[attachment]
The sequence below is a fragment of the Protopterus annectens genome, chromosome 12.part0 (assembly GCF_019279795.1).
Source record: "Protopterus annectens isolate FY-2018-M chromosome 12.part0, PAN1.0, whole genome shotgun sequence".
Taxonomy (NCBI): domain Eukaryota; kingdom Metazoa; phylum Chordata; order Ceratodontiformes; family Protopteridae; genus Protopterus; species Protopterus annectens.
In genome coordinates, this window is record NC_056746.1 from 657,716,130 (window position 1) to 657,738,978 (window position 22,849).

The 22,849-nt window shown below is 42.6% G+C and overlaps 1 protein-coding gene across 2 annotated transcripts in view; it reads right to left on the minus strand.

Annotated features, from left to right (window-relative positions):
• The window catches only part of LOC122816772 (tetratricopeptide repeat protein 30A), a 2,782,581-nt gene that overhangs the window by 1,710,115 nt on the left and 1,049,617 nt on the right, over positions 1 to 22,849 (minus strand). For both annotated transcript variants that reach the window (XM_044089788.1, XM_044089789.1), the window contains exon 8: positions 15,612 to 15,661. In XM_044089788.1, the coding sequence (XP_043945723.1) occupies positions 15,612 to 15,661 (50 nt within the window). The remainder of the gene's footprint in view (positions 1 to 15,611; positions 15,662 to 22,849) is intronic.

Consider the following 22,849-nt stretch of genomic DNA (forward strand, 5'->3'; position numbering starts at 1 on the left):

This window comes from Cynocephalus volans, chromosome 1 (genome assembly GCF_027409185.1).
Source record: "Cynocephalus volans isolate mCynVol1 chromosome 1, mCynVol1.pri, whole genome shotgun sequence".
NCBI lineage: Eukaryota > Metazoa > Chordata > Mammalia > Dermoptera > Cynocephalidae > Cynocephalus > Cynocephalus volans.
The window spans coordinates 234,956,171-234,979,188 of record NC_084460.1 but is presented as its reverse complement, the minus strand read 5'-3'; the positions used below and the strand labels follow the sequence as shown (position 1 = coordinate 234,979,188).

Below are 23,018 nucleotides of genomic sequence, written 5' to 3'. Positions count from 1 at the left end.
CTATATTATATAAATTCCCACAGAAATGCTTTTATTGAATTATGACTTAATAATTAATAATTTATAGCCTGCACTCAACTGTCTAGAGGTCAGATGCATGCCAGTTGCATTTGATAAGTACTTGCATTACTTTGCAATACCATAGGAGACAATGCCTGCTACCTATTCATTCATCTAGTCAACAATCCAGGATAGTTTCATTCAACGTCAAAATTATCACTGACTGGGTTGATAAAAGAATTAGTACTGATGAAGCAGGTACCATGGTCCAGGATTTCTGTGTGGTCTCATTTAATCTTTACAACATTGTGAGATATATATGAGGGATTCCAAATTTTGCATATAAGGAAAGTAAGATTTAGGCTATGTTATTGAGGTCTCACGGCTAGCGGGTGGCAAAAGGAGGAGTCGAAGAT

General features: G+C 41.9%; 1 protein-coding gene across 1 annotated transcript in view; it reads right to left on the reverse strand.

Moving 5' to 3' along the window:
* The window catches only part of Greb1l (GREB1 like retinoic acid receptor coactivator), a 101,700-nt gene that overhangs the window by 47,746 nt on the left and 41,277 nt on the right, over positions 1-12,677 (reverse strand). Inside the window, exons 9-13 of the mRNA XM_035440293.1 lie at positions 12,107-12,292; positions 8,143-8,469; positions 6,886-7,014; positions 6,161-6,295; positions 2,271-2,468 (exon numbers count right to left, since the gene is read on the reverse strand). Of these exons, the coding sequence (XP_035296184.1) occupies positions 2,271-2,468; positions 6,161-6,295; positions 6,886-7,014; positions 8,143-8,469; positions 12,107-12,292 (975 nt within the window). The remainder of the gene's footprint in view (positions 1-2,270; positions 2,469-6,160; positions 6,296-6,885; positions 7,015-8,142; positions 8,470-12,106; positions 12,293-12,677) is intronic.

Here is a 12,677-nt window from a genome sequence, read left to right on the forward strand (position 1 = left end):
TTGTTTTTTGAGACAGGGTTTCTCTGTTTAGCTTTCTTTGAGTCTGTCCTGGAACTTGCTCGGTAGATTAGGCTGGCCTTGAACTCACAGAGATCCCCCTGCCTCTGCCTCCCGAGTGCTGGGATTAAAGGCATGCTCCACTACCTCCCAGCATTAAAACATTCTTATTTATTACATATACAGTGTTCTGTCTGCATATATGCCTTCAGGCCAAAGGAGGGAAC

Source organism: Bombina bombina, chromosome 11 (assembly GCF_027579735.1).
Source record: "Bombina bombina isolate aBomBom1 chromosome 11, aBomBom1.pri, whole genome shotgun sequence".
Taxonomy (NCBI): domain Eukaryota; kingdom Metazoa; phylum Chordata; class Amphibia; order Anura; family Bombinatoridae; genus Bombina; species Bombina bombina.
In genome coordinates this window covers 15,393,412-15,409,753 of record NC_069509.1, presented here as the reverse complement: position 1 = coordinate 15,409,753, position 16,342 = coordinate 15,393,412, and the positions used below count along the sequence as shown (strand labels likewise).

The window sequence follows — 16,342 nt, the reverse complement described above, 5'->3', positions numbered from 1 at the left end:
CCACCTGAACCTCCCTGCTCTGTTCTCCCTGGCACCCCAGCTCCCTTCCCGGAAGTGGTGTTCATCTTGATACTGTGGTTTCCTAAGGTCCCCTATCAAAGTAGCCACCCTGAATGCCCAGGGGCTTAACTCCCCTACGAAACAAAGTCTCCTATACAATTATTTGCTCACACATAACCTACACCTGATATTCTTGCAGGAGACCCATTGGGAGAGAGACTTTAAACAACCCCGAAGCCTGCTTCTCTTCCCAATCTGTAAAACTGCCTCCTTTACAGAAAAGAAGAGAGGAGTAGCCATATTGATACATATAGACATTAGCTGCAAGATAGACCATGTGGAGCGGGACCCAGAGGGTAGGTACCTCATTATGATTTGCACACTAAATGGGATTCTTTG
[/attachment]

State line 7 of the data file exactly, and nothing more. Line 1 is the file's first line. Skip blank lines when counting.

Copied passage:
• The window catches only part of LOC122816772 (tetratricopeptide repeat protein 30A), a 2,782,581-nt gene that overhangs the window by 1,710,115 nt on the left and 1,049,617 nt on the right, over positions 1 to 22,849 (minus strand). For both annotated transcript variants that reach the window (XM_044089788.1, XM_044089789.1), the window contains exon 8: positions 15,612 to 15,661. In XM_044089788.1, the coding sequence (XP_043945723.1) occupies positions 15,612 to 15,661 (50 nt within the window). The remainder of the gene's footprint in view (positions 1 to 15,611; positions 15,662 to 22,849) is intronic.